How Much Caffeine Is in Diet Sunkist?
Diet Sunkist is a low-calorie orange soda that provides a taste similar to the original Sunkist, without the high level of sugar and calories. As a result, Diet Sunkist is more appropriate for reduced-calorie weight loss plans or for those watching their sugar intake. According to the official website for Sunkist, Diet Sunkist did not emerge until after Cadbury Schweppes acquired the license to produce Sunkist Orange Soda in 1986; regular Sunkist was launched nationally in 1979.
According to the caffeine content database at soft drink website Energy Fiend, each 12-oz. serving of Diet Sunkist orange soda contains 42 mg of caffeine. This equates to a total of 3.5 mg of caffeine per ounce. If you are a coffee drinker, this amount of caffeine is unlikely to have a substantial effect on you, as Energy Fiend notes that coffee tends to have much higher levels of caffeine; a Starbucks grande, for instance, contains 20.6 mg per ounce.
Diet Drinks With More Caffeine
Diet Sunkist Orange Soda is not the most caffeinated diet drink, according to the information from Energy Fiend. The website notes that Diet Mountain Dew contains 4.6 mg per ounce, or 55 mg of caffeine in a 12-oz. serving. In addition, Diet Coke contains 45 mg per serving, while Diet Pepsi Max contains 69 mg per serving.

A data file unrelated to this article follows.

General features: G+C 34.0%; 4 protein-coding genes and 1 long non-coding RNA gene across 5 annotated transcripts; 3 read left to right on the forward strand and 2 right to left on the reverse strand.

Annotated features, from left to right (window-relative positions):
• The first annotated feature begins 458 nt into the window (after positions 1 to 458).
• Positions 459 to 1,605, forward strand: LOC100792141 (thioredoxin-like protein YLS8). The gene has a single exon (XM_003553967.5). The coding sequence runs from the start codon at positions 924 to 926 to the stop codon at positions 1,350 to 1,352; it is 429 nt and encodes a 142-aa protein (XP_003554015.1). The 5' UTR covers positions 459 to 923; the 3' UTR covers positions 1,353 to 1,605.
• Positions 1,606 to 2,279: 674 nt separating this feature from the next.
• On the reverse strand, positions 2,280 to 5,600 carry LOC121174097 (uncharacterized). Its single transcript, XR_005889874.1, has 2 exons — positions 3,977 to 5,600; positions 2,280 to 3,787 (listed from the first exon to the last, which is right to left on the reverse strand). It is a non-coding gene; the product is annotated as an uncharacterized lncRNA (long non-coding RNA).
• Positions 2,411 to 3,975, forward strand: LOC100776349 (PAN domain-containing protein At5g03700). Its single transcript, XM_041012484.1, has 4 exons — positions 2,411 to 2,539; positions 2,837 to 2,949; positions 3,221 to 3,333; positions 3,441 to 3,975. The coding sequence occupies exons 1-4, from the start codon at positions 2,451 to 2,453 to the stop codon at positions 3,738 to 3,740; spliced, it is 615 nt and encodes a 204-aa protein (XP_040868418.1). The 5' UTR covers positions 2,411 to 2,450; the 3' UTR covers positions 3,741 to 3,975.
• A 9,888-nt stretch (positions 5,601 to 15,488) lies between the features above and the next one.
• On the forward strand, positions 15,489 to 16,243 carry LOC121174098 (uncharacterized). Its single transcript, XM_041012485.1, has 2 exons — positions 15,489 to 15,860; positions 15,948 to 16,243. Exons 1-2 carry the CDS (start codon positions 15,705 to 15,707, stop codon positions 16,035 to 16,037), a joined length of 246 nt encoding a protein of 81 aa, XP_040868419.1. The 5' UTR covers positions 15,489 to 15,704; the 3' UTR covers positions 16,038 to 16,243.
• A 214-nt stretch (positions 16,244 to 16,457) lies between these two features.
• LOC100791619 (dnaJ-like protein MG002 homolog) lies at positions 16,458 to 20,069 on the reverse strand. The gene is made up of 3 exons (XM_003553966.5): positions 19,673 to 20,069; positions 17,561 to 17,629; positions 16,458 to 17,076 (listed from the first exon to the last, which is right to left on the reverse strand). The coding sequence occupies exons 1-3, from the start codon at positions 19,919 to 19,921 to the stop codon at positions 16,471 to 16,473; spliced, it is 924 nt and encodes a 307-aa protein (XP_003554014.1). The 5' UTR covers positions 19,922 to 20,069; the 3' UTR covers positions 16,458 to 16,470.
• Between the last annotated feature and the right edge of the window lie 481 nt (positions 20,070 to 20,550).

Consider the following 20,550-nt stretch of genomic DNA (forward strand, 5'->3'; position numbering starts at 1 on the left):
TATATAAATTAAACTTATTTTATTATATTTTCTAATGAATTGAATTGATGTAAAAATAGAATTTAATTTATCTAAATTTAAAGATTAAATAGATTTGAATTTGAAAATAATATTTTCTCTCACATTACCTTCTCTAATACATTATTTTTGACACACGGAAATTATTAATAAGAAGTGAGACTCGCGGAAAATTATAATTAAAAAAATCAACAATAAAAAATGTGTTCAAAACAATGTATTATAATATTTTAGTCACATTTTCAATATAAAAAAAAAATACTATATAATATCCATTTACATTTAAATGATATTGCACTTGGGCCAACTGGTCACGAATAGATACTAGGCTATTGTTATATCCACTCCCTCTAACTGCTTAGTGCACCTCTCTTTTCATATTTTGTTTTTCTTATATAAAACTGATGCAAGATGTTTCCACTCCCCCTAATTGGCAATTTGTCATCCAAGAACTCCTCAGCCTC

Diet Drinks With Less Caffeine
However, Energy Fiend also notes that Diet Sunkist Orange Soda is not the least caffeinated diet beverage, either. Although many drinks do contain more than 42 mg of caffeine per 12-oz. serving, Energy Fiend notes that Diet Pepsi contains 36 mg of caffeine per serving, or 3 mg per ounce. Diet Cherry Coca-Cola is also lower in caffeine than Diet Sunkist, with 34 mg per serving, or 2.8 mg per ounce. Other low-caffeine diet drinks include Diet Mr. Pibb and Diet A&W Cream Soda.
Caffeine is known as an energy-boosting ingredient, but its benefits extend beyond the ability to keep you awake. Some research suggests caffeine may enhance your cognitive abilities, as well. A detailed review of caffeine-related studies published in the October 2010 issue of the journal “Nutrition” indicates that caffeine may enhance your short-term memory, focus and problem-solving ability compared with a placebo.